The Elephant of Elephanta

The aqua-tint of the elephant of Elephanta Islands
Few visitors who make it to Mumbai as tourists would possess the curiosity to pause and look for antiquities. In the absolutely time-starved rapid pace of Mumbai, there are many things we seem to ignore and fail to acknowledge the opportunity of observing many happenings around us. While many places in Mumbai have been described several times, the accounts of the lesser known places are hardly known.

The island of Gharapuri, which is nine nautical miles away from the Mumbai Harbour was renamed as "Elephanta" by the Portuguese from the life-size figure of an elephant built from an isolated mass of trap-rock, which formerly stood in the lower part of the island, not far from the present-day jetty. Many locals know that the elephant is no longer there and is often believed to have disappeared by the forces of nature. However, the elephant stood as a sea-mark and remained there till around 1864 when on the suggestion of Mr. W.E. Frere, it was to be relocated to a museum in London. The elephant was 13 feet 2 inches in length and about 7 feet 4 inches high when the crane that tried lifting it broke thus dropping its head and neck. Subsequently, the body of the elephant sunk down into a shapeless mass of stones and was pieced together by Dr. George Birdwood to save the relics from further destruction.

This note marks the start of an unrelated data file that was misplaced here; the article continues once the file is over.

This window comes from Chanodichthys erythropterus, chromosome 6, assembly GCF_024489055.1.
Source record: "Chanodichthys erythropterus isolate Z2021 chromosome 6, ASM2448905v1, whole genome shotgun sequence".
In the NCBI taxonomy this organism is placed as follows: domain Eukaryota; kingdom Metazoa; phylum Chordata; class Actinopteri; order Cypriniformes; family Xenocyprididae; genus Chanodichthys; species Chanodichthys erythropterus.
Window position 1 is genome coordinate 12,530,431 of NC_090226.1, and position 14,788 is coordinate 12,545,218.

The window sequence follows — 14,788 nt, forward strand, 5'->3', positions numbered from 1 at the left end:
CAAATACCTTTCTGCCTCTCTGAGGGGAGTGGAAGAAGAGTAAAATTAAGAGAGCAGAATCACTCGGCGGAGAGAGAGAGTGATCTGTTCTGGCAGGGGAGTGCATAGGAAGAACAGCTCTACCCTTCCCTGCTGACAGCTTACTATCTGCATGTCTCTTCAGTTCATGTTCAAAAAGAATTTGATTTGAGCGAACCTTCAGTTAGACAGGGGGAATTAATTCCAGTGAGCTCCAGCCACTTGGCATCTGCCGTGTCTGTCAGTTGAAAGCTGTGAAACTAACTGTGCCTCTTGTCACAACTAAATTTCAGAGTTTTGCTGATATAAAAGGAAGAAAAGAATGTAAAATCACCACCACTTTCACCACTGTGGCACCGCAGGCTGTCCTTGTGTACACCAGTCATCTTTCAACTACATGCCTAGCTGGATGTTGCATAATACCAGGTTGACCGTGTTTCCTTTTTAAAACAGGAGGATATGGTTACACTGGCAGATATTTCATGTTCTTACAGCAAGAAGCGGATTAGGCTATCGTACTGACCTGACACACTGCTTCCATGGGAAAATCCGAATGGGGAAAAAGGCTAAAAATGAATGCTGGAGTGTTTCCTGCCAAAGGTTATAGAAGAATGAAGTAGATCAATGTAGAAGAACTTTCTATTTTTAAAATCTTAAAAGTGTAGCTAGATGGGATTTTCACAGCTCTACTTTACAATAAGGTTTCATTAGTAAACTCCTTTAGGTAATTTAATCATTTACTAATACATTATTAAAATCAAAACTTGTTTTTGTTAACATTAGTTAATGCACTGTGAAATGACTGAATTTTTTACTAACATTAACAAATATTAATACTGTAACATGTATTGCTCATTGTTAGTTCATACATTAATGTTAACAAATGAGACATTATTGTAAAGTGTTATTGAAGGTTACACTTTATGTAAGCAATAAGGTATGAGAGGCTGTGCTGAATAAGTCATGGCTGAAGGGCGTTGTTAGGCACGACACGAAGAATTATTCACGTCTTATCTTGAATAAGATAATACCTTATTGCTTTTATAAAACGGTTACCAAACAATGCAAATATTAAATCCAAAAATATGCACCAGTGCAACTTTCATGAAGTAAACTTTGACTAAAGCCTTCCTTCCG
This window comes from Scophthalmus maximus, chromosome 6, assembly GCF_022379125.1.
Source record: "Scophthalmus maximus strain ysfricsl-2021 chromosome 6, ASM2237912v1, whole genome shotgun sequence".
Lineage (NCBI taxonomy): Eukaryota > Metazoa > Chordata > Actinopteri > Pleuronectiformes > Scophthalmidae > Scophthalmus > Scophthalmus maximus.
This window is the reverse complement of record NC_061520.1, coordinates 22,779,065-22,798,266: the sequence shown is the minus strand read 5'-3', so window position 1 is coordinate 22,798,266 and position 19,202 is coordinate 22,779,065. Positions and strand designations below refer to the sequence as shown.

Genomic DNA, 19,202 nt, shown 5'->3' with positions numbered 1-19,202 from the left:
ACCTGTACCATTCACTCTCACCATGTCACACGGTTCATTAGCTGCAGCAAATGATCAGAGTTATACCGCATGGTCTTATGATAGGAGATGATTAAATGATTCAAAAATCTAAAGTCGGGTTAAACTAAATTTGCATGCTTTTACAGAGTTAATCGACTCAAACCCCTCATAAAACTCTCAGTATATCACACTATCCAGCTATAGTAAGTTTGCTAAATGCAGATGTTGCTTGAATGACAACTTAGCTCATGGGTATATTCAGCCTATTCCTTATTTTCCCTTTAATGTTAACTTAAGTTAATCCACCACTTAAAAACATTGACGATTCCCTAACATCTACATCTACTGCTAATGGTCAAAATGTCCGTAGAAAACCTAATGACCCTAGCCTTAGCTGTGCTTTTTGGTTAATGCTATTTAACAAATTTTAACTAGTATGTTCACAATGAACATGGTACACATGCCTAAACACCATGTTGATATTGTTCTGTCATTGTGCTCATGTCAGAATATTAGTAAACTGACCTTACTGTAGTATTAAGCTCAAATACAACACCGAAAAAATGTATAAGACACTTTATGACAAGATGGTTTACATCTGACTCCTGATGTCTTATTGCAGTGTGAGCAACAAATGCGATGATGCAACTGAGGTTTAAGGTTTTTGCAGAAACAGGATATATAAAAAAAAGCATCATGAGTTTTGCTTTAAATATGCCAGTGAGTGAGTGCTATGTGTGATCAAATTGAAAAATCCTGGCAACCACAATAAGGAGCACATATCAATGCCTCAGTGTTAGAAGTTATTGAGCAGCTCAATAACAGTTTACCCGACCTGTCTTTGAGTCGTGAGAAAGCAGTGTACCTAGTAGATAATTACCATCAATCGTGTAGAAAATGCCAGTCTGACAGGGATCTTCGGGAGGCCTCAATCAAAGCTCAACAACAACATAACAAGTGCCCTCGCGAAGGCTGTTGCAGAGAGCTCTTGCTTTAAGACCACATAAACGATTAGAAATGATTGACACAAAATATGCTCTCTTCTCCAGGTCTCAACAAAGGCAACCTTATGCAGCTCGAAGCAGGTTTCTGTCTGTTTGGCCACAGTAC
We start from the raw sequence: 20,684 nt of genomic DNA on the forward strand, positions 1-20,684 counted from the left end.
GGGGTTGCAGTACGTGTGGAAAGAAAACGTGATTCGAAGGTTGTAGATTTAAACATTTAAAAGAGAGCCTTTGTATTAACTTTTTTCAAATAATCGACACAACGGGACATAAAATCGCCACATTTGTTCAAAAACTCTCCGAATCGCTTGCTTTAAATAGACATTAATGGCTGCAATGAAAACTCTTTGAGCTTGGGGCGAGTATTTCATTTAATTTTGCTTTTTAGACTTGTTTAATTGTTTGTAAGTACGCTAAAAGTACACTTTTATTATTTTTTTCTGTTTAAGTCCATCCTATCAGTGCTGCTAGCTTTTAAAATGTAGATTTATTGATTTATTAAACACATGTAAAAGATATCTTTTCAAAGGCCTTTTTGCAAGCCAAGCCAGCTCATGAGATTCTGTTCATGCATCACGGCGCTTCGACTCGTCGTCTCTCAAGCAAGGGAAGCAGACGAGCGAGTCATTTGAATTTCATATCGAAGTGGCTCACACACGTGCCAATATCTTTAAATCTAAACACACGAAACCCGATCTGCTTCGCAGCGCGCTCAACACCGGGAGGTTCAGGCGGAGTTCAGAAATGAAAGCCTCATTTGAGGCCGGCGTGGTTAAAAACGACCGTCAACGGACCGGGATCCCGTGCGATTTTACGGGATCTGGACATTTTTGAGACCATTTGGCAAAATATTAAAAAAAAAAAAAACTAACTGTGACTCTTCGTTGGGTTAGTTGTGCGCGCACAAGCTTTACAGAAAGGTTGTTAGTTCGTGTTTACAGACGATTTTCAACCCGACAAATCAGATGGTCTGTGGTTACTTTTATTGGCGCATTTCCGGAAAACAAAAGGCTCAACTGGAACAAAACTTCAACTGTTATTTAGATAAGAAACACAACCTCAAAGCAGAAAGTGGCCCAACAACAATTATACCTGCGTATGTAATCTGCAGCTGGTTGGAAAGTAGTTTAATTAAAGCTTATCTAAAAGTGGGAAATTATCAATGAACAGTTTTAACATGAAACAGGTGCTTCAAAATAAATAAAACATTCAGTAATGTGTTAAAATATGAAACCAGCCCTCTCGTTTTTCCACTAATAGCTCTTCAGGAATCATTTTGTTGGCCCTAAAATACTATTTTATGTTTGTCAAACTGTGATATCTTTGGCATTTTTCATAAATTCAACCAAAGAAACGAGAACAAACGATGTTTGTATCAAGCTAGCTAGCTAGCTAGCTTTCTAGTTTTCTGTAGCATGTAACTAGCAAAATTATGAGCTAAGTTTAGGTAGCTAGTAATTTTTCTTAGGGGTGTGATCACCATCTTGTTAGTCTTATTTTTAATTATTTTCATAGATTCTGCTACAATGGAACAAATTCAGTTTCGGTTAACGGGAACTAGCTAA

The broken mortars of the elephant
What remains today is the figure of an elephant rudely cut in stone that is relegated to a corner near the present day Dr. Bhaudaji Lad Museum in Byculla from which the island that houses the now world famous caves that depict the nine important phases of Lord Shiva's face derives its name.  


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